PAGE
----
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L'Ile d'Aix et Brouage


C'est l'échange et nous sommes bien arrivés en Charente Maritime. Aujourd'hui les élèves sont en cours ce matin pendant que Jean-Yves (notre assistant) et moi sommes ici dans la salle des profs à l'Institution Saint Louis à Pont l'Abbé. Cette semaine on va visiter la cité médiévale de Brouage, puis Fouras et l'Ile d'Aix.

J'aime bien me promener sur l'Ile d'Aix, une petite île sans voitures qui se trouve entre l'Ile d'Oleron au sud et l'Ile de Ré au nord. Selon l'île est occupé par l'homme depuis l'ère préhistorique, mais sa vraie histoire a commencé avec l'installation d'une communauté monastique au XIe siècle. Plus tard l'île a été fortifiée pour protéger l'arsenal de Rochefort (1666) contre les attaques de la marine anglaise.

L'île s'est dépeuplée après la fermeture de l'arsenal de Rochefort, mais c'est grâce à la baronne et au baron de Gourgaud que l'île s'est ouverte aux visiteurs. Donc aujourd'hui en arrivant sur le bac on trouve de petits commerces, des cafés, des vélos à louer, quelques vignes, des forts à visiter et beaucoup de petites maisons de vacances. On peut faire le tour de l'île à pied en deux heures, avec des vues sur Fort Boyard, la célèbre fortification de Napoléon.

Quant à Brouage, c'est une "place forte" connue pour ses remparts et ses tours de guet, un ancien port de sel et de guerre. C'est un village paisible de commerçants et d'artisans. C'est également un port conchylicole (ça veut dire pour l'élevage des huîtres et des moules). Les touristes aiment y faire des promenades sur les remparts.


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What teachers are saying about The Language Teacher Toolkit

"The Language Teacher Toolkit is a really useful book for language teachers to either read all the way through or dip into. What I like about it is that the authors Steve Smith and Gianfranco Conti are totally upfront about what they believe to be good practice but back it up with research evidence." (Ernesto Macaro, Oxford University Department of Education)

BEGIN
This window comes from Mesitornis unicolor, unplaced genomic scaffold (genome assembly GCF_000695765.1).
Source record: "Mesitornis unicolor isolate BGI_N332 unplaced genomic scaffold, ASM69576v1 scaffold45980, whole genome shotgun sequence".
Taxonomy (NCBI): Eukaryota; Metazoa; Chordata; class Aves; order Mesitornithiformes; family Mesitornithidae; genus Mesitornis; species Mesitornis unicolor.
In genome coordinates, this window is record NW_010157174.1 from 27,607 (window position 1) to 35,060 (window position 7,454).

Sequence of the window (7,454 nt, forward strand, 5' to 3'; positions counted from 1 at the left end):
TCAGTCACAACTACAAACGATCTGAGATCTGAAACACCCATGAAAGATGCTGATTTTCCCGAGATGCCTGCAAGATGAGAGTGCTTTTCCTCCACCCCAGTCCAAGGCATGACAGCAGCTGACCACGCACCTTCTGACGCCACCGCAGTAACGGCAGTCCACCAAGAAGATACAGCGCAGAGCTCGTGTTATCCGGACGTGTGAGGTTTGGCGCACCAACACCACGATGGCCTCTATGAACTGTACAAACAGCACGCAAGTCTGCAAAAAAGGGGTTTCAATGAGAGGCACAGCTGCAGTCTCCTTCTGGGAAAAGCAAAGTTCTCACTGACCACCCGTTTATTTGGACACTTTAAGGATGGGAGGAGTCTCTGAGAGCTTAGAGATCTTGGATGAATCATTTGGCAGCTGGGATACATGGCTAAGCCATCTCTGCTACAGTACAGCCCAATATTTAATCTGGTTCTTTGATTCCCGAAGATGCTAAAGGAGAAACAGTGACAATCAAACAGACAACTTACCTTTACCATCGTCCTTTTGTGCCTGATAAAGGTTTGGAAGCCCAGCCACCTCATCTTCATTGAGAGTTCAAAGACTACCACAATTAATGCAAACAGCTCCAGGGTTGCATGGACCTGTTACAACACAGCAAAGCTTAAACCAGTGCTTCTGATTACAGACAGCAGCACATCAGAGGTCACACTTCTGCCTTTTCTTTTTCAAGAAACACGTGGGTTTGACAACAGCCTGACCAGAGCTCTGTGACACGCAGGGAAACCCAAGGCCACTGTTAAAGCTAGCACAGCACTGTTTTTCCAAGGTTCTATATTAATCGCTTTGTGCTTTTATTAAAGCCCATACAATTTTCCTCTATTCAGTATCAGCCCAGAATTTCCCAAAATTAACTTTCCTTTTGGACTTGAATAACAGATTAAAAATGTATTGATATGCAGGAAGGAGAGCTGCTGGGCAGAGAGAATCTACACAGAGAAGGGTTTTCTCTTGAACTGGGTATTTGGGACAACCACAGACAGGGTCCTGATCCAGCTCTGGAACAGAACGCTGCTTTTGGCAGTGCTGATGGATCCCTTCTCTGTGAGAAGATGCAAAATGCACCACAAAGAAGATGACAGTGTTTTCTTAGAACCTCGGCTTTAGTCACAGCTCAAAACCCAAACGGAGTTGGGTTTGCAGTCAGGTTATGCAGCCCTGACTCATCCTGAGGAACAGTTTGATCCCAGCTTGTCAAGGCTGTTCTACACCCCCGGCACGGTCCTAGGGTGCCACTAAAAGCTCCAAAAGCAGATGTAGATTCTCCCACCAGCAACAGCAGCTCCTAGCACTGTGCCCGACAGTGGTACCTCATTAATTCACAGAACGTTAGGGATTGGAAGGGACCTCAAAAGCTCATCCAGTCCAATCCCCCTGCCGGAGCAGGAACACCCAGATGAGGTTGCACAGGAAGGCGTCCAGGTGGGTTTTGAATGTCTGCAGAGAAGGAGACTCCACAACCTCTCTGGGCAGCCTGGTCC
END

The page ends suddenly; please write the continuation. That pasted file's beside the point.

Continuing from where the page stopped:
"I absolutely love this book based on research and full of activities..  The best manual I've read so far. One of our PDs from the Australian Board of Studies recommended your book as an excellent resource.  I look forward to the conference here in Sydney." Michela Pezzi, Teacher, Australia, Facebook)

"Finally, a book for World Language teachers that provides practical ideas and strategies that can actually be used in the classroom, rather than dry rhetoric and theory that does little to inspire creativity in ways that are engaging for both students and teachers alike." (USA teacher, Amazon review)

The Language Teacher Toolkit review

We were delighted to receive a review of The Language Teacher Toolkit from eminent applied linguist Ernesto Macaro from Oxford University. Macaro is a leader in the field of second language acquisition and applied linguistics. His main research interests are teacher-student interaction and language learning strategies pupils can use to improve their progress.

Here is Professor Macaro's review:
The Language Teacher Toolkit is a really useful book for language teachers to either read all the way through or dip into. What I like about it is that the authors Steve Smith and Gianfranco Conti are totally upfront about what they believe to be good practice but back it up with research evidence. So for example the ‘methodological principles’ on page 11 are supported by the research they then refer to later in the book and this approach is very similar to the one that we (Ernesto Macaro, Suzanne Graham, Robert Woore) have adopted in our ‘consortium project’( The point i…

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When the pressure is on and there are only so many hours on the week, you need a repertoire of zero preparation go-to activities which promote input and/or practice. Here are five you might well find useful.

1. My weekend

We know that listening is the most important yet often neglected skill for language learning. It's also something some pupils find hard to do. To develop listening skill and provide tailored comprehensible input try this:

You tell the class you are going to recount what you did last weekend and that they have to make notes in English. The amount of detail you go into and the speed you go will depend on your class. Talk for about three minutes. If you spent the whole weekend marking, you can always make stuff up!

You then make some true or false (maybe not mentioned too) statements in the target language about what you said in your account. Class gives hands up (or no hands up) answers. This can then lead into a simple pair work task where pupils make up their own tru…